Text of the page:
(This man can dissent with the best of them. Wikipedia)
If it's contrarian to like the Fed, then I'm contrarian. Here's a passage from the minutes to the June 13-14 meeting:
The staff viewed the uncertainty around its projections for real GDP growth, the unemployment rate, and inflation as similar to the average of the past 20 years. Many financial market indicators of uncertainty were subdued, and the uncertainty associated with the foreign outlook appeared to have subsided further, on balance, since late last year; these developments were judged as counterweights to elevated measures of economic policy uncertainty.
I am similar to the Fed in that my level of uncertainty around all of these metrics is similar to the average of the past 20 years - I'm totally uncertain. Anyway, as funny and stilted as the Fed's language is, this is a good reminder to investors that they should be thinking in terms of ranges, probabilities, and degrees of confidence rather than focusing too much on point estimates.
I am fairly confident that Neel Kashkari will get higher levels of media attention in the next two years on the back of his dissents at these meetings. I like Kashkari's straightforward approach to article titles, as in "Why I Dissented," and "Why I Dissented Again." In the latest, he says:
One of the big questions I am wrestling with is whether the labor market has fully recovered or if there is still some slack in it.
I too am wrestling with this question. It seems like one of the weirdest things not to be able to answer, but that's the nature of our current environment, I suppose.
(Oh Really, O'Reilly? Wikipedia)
Growth in consumer spending appeared to be rebounding after slowing in the first quarter of this year. Participants generally continued to expect that ongoing job gains, rising household income and wealth, and improved household balance sheets would support moderate growth in household spending over the medium term. However, District contacts reported that automobile sales had slowed recently; some contacts expected sales to slow further, while others believed that sales were leveling out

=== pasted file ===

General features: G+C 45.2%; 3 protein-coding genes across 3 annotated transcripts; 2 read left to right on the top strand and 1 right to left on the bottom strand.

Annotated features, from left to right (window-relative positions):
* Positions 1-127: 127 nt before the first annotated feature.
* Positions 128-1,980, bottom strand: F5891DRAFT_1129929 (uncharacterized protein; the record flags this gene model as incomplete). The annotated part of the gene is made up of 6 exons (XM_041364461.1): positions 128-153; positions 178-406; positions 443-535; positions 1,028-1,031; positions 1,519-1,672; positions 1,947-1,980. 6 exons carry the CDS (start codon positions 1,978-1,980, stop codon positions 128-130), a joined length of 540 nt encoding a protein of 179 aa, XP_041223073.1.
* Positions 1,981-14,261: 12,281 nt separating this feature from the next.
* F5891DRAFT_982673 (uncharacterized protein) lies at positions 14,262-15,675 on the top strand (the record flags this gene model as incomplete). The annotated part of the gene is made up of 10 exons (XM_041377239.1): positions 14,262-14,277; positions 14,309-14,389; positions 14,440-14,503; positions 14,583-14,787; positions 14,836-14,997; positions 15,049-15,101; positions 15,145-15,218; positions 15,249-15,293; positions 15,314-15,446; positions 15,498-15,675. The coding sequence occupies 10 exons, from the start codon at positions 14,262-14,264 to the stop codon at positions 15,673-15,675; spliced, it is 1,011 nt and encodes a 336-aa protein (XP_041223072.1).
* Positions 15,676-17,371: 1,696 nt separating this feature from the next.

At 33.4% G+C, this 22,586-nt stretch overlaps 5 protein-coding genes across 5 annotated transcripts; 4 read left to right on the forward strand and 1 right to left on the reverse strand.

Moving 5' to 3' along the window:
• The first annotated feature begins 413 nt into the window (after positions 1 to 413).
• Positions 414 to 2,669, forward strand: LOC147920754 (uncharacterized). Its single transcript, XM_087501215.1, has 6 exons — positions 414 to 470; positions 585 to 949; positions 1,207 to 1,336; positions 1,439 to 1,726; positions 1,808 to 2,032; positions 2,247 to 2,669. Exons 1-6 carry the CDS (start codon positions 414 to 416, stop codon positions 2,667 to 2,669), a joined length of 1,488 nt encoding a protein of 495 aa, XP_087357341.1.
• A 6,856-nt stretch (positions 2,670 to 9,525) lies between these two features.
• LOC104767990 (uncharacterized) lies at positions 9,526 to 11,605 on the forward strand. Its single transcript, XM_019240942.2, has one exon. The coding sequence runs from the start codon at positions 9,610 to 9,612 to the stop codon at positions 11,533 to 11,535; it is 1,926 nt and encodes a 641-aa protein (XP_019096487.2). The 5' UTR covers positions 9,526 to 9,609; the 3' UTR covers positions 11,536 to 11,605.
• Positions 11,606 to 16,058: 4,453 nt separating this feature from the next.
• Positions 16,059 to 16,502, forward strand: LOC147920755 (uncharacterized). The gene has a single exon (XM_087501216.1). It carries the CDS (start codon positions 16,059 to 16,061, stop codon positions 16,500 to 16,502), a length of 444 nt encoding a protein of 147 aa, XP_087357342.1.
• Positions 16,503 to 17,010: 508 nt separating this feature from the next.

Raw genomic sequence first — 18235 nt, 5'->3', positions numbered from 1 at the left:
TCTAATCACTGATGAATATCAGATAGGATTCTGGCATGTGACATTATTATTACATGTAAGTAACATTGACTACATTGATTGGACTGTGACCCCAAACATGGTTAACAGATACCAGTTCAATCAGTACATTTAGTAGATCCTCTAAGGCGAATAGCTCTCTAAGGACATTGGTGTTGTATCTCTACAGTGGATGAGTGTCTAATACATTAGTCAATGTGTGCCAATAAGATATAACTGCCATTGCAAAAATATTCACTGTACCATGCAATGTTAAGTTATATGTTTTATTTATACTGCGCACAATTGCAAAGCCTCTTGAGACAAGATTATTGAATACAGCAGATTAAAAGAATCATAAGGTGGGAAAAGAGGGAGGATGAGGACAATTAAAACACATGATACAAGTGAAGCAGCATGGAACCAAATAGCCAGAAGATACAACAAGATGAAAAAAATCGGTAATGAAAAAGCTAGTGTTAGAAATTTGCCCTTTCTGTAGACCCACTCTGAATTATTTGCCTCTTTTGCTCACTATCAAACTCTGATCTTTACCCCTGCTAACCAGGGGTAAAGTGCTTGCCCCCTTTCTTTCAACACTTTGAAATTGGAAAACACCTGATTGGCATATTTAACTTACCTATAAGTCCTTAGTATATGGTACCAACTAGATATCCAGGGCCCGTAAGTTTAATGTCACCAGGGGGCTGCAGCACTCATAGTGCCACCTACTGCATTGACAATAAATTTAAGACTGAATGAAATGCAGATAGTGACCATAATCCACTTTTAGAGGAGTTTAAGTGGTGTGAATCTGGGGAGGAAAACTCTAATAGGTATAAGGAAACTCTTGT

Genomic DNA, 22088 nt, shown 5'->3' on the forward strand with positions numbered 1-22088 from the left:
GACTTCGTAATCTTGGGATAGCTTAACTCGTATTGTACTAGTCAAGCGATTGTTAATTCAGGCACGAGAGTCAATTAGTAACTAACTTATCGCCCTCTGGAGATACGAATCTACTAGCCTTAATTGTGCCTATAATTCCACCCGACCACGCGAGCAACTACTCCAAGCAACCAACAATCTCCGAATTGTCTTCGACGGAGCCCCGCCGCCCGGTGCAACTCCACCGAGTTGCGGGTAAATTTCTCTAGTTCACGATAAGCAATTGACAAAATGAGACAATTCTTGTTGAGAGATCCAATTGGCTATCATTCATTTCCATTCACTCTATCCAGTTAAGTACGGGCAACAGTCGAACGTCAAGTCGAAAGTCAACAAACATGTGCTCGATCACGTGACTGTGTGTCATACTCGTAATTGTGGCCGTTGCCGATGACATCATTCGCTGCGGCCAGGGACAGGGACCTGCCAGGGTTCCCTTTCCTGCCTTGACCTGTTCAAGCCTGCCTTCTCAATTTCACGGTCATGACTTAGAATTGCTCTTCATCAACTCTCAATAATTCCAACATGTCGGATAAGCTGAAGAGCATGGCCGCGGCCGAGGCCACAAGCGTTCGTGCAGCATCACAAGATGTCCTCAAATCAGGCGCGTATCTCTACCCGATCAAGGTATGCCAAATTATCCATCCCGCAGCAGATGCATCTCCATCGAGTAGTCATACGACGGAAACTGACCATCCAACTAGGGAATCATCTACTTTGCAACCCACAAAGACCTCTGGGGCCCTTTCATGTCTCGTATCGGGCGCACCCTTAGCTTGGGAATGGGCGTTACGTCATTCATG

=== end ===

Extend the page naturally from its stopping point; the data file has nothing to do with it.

Feels a little squishy. One question I had following the O'Reilly news was why the stock had priced in such apparent lofty growth expectations. Then, I looked at the 2016 income statement and was surprised by some seemingly fat margins: 50% gross, 20% EBIT, 15% net. I think part of the challenge of this market is that solid businesses can still be expensive and therefore vulnerable to big declines. Layer on secular shifts in retail and a hazy economic picture, and it's pretty tough out there.
- Amazon's Alexa passes 15K skills (NASDAQ:AMZN): I'm not fully solid on what constitutes an individual skill. For example, it looks like telling a user about the latest science news is counted separately from telling a user about the latest news from Maryland's Eastern Shore. What is Amazon's skills count after adjusting for one-time items?
- EU antitrust regulators consider another Google fine (NASDAQ:GOOGL) (NASDAQ:GOOG): I get the impression that Europe is more active on antitrust than the U.S.
- Analysts buzzing after Tesla update (NASDAQ:TSLA): I read recently that increased valuation dispersion among different companies was a leading indicator for market downturns. What about increased valuation dispersion concerning the same company, from the sell-side community? Our news item quotes price targets of $385 and $180, which is quite a spread.
- Amy Stone (@ameystone) points out a seemingly muted market reaction to the Fed minutes.
- Barbarian Capital (@BarbarianCap) looks at FOMC joke frequency.
- Tom Renna (@StockPicker908) looks at some Hostess filings.
Disclosure: I/we have no positions in any stocks mentioned, and no plans to initiate any positions within the next 72 hours. I wrote this article myself, and it expresses my own opinions. I am not receiving compensation for it. I have no business relationship with any company whose stock is mentioned in this article.